Minnesota Commerce Department Settles with Fourth Oil Company to Return Money Back to the State
June 09, 2014
SAINT PAUL, MN – Commerce Commissioner Mike Rothman today finalized the fourth settlement agreement as part of an investigation of improper insurance claims made by oil companies to clean up contaminated sites. The $100,000 settlement with Sunoco and the previous settlements Chevron, Exxon Mobil, and ConocoPhillips total $7.525 million to be returned to Minnesota’s Petroleum Tank Release Cleanup Fund (Petrofund). In addition to the settlements that resulted from the investigation, Commissioner Rothman in conjunction with Minnesota’s Petrofund Board filed a $25 million lawsuit against British Petroleum (BP) earlier this year to recover money for claims paid to the company to clean up contamination from leaking petroleum storage tanks at service stations across the state.
The settlement agreement with Sunoco is the conclusion of a comprehensive investigation looking into the company’s dealings with the state’s Petrofund, which is used for the clean-up of contaminated property at petroleum storage tank sites. The State claims that the company sought and obtained reimbursement from the Petrofund for cleaning up polluted property associated with leaking petroleum storage tanks at service stations. The investigation was initiated to determine whether or not any of the costs reimbursed to the oil companies by the Petrofund were also payable under applicable insurance policies.
“Once again, Commerce’s investigation indicated that an oil company double-dipped by obtaining a Petrofund reimbursement and also received insurance proceed money for the same clean-up costs,” said Commerce Commissioner Mike Rothman. “The Petrofund was created to provide a financial resource to help clean up contaminated sites to protect Minnesota’s groundwater when insurance is not available to help cover the cost.”
The Department’s investigation included requesting and analyzing numerous documents from Sunoco, which the company responded to the requests fully. The investigation revealed alleged misrepresentations related to the insurance coverage on the applications to the Minnesota Petrofund. The Petrofund requires applicants to disclose whether insurance policies exist, and to what extent the policy can cover environmental damages involving underground storage tank sites before seeking state funds. In certain situations, the investigation alleged that the companies had obtained insurance payments from settlements with carriers for the costs to clean up the same sites for which the Petrofund Board had provided reimbursement. The Petrofund provides reimbursement to eligible applicants to help cover a portion of their costs to investigate and clean up contamination from leaking petroleum storage tanks. In this case, the State asserted that Sunoco failed to disclose the fact they had insurance policies to cover the clean-up. The company voluntarily engaged in negotiations with the Department resulting in the settlement agreement.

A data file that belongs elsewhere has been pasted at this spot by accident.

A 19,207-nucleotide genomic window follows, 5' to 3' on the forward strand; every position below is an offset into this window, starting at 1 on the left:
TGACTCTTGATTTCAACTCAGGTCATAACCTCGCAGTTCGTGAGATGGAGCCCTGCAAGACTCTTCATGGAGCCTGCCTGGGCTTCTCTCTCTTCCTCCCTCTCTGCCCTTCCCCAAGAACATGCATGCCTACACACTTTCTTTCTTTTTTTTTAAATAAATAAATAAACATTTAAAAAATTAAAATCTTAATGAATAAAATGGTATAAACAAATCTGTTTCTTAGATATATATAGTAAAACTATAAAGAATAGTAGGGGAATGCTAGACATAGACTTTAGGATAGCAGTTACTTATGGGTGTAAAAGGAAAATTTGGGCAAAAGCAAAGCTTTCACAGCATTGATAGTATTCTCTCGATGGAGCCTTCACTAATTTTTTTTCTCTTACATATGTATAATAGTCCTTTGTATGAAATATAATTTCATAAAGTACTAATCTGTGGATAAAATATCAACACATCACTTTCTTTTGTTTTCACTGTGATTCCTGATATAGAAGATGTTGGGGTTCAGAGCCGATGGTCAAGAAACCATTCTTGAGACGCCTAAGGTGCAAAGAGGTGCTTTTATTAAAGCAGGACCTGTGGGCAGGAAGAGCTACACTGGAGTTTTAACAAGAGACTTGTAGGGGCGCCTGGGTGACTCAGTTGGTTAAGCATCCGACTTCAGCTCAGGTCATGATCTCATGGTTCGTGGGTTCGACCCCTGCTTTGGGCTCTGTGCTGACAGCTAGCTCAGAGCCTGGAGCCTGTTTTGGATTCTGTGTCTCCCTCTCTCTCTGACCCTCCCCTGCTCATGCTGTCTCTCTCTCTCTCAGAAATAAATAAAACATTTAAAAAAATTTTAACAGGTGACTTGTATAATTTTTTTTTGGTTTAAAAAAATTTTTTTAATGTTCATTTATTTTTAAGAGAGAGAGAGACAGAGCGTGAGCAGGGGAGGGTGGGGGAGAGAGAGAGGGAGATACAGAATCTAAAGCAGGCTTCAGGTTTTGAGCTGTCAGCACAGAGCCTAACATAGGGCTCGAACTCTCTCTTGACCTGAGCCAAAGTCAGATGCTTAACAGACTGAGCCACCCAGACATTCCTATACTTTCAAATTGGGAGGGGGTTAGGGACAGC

“The Commerce Department and the Petrofund have worked hand-in-hand over the past year to reach strong settlements to return the state’s money back for its rightful purpose and to ensure that people's money is spent fairly, according to the rules,” said Petrofund Board Chair Vern Kelley.
The Petrofund has two important functions: to protect the environment and public health by encouraging rapid and thorough cleanup of petroleum leaks; and to reduce the cost of compliance to federal regulations that require tank owners to promptly clean-up contamination. The Petrofund is funded through an intermittent fee of $.02 per gallon on petroleum products assessed to distributors. This fee, although assessed directly to distributors, is also absorbed by consumers.
Leaks from petroleum storage tanks are one of the leading causes of groundwater pollution and an issue that affects the safety of all Minnesotans. Since 1987, Minnesota’s Petrofund has helped petroleum retailers, business owners, school districts, local governments and homeowners pay for investigating and cleaning up over 13,000 petroleum-contaminated leaksites and removing over 300 abandoned underground petroleum storage tanks from across the state to keep Minnesota’s soil and groundwater clean.
What we do: Petrofund
The Petrofund is overseen by the five-member Petroleum Tank Release Compensation Board, which is made up of a public member, a member with experience in claims adjustment, a petroleum industry member, the Commissioner of the Pollution Control Agency, and the Commissioner of Commerce. The Fund was created by the Minnesota State Legislature in 1987 in response to federal legislation requiring all owners and operators of regulated underground petroleum storage tanks to show that they have up to $1 million immediately available to respond to a petroleum tank leak or liability to a third party. To help tank owners and operators fulfill these requirements, and to address historical petroleum contamination throughout the state, the Legislature made financial assistance available through the Petrofund.